A friend suggested they head east. Hong Kong was still a British colony in 1988 and a perfect destination for a single man looking to get away from the UK, which was heading towards a recession.

“Coming to Hong Kong, my life changed forever,” says Bruce. “I met my wife here – she is also a CA, and originally from London.” After a stint with EY in Hong Kong, Bruce would go on to set up his own coaching and teaching business, something he has done in tandem with a string of senior board positions.

He was there in 1997 to see the handover of Hong Kong from Britain to China, with an agreement that the city would remain largely autonomous under a framework known as “one country, two systems” – a concept first introduced in 1979, when China offered to allow Taiwan to keep its economic, political and social systems. (Taiwan rejected the proposal.)

The Rugby Sevens tournament has been one of the most striking examples of that autonomy. The event is a weekend-long party where the groups of fans turn up in fancy dress and the drinking starts early. McRobbie describes it as “Hong Kong’s Mardi Gras”, and it was the first major event to be held in the city after it emerged from one of the strictest pandemic lockdowns anywhere in the world.

That lockdown, coupled with the reports and images of China cracking down on protesters in 2020, has unquestionably shifted perceptions of the city. “If you live here you’ll see there are sectors that are doing very well. But there’s no denying it, the stock market volumes are down and Covid has been a key factor,” says Bruce.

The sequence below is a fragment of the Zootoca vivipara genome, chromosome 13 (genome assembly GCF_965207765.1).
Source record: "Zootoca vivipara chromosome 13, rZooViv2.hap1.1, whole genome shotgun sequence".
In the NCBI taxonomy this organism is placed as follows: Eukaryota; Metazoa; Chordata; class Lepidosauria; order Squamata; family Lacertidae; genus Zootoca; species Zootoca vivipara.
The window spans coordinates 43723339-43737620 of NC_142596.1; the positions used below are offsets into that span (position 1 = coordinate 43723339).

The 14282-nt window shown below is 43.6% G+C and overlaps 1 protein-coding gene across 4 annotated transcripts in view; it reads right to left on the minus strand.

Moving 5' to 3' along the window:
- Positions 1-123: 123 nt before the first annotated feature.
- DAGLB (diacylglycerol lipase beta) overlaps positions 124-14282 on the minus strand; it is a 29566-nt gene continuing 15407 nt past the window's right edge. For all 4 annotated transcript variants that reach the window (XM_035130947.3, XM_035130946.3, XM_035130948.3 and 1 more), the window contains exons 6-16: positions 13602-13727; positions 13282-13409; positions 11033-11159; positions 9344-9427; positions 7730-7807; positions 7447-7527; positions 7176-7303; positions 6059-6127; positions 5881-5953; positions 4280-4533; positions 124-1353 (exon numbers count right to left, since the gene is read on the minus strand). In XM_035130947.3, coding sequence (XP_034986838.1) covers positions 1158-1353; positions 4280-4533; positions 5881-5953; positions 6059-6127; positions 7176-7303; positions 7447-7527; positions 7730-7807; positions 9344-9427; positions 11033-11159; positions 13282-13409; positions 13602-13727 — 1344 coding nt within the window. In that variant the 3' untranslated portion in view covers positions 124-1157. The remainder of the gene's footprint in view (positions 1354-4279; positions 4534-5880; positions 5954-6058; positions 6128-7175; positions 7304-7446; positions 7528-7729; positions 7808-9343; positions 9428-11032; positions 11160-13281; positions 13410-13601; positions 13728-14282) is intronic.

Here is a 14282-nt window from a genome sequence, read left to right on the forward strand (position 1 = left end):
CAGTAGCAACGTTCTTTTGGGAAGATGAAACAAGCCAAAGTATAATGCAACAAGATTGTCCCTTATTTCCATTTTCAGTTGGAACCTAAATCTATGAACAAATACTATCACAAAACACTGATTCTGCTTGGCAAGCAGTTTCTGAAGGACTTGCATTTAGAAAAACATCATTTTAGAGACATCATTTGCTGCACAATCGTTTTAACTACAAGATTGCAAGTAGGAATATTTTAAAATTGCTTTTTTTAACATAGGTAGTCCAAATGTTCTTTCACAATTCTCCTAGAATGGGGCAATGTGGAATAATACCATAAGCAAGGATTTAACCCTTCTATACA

But, he suggests, the introduction of the Hong Kong national security law in 2020 has made no noticeable change to how a CA lives and works in the city. (Since we spoke, Hong Kong has also passed a further national security law, known as Article 23, which dissidents fear will be used to crack down even harder on political opposition.)

“The job market in Hong Kong is nothing like it was in the ’90s and ’00s,” says Bruce. “Back then you could simply turn up and find work. Now you need to have something lined up beforehand. There is no such thing as ‘social security’. If you don’t have a job, and you’re an expat, you probably have to leave.

“But I would still say, that if you come here as a young, single ICAS member, the experience would be much the same as it was when I first came. And, of course, you can expect the warmest of welcomes at Hong Kong Scottish. [The city] provides an ideal base from which to explore the rest of the Far East.” Bruce is also a member of the ICAS Hong Kong community, which numbers some 139 CAs across the city.

“For some, it’s too hot in July and August. But I love the climate. There was a cold weather warning when it went down to 10°C. They close schools when it gets to about 3°C because the buildings are not built for cold weather – but that only lasts about six weeks a year.”

Nobody can be entirely sure what the future holds with the amended security law, but Bruce concludes: “Hong Kong is full of optimistic people. When an opportunity arises, people go for it. And people want to make money here.”

This article was first published by ICAS at the following URL: